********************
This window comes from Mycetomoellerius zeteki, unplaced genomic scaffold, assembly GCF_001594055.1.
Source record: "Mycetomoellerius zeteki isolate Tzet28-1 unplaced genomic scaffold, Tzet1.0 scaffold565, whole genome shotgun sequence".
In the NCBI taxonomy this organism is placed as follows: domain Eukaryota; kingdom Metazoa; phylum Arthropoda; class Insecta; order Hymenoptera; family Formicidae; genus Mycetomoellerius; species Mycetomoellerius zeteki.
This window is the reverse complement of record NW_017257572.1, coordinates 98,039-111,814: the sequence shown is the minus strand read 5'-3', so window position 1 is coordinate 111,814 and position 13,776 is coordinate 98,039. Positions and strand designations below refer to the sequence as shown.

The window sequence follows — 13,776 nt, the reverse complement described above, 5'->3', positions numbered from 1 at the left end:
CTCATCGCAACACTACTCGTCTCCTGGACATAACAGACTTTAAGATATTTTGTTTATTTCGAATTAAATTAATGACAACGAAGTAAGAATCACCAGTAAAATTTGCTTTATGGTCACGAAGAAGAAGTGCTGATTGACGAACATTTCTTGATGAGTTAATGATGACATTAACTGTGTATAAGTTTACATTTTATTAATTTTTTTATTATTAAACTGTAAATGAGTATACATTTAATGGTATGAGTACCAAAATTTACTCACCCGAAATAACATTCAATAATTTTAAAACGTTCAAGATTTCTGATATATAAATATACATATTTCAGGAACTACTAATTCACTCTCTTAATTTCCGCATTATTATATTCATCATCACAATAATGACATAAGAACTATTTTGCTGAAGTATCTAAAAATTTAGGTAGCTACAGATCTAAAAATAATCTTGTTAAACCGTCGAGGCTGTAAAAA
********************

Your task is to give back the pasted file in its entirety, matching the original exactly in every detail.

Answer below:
This window comes from Mycetomoellerius zeteki, unplaced genomic scaffold, assembly GCF_001594055.1.
Source record: "Mycetomoellerius zeteki isolate Tzet28-1 unplaced genomic scaffold, Tzet1.0 scaffold565, whole genome shotgun sequence".
In the NCBI taxonomy this organism is placed as follows: domain Eukaryota; kingdom Metazoa; phylum Arthropoda; class Insecta; order Hymenoptera; family Formicidae; genus Mycetomoellerius; species Mycetomoellerius zeteki.
This window is the reverse complement of record NW_017257572.1, coordinates 98,039-111,814: the sequence shown is the minus strand read 5'-3', so window position 1 is coordinate 111,814 and position 13,776 is coordinate 98,039. Positions and strand designations below refer to the sequence as shown.

The window sequence follows — 13,776 nt, the reverse complement described above, 5'->3', positions numbered from 1 at the left end:
CTCATCGCAACACTACTCGTCTCCTGGACATAACAGACTTTAAGATATTTTGTTTATTTCGAATTAAATTAATGACAACGAAGTAAGAATCACCAGTAAAATTTGCTTTATGGTCACGAAGAAGAAGTGCTGATTGACGAACATTTCTTGATGAGTTAATGATGACATTAACTGTGTATAAGTTTACATTTTATTAATTTTTTTATTATTAAACTGTAAATGAGTATACATTTAATGGTATGAGTACCAAAATTTACTCACCCGAAATAACATTCAATAATTTTAAAACGTTCAAGATTTCTGATATATAAATATACATATTTCAGGAACTACTAATTCACTCTCTTAATTTCCGCATTATTATATTCATCATCACAATAATGACATAAGAACTATTTTGCTGAAGTATCTAAAAATTTAGGTAGCTACAGATCTAAAAATAATCTTGTTAAACCGTCGAGGCTGTAAAAA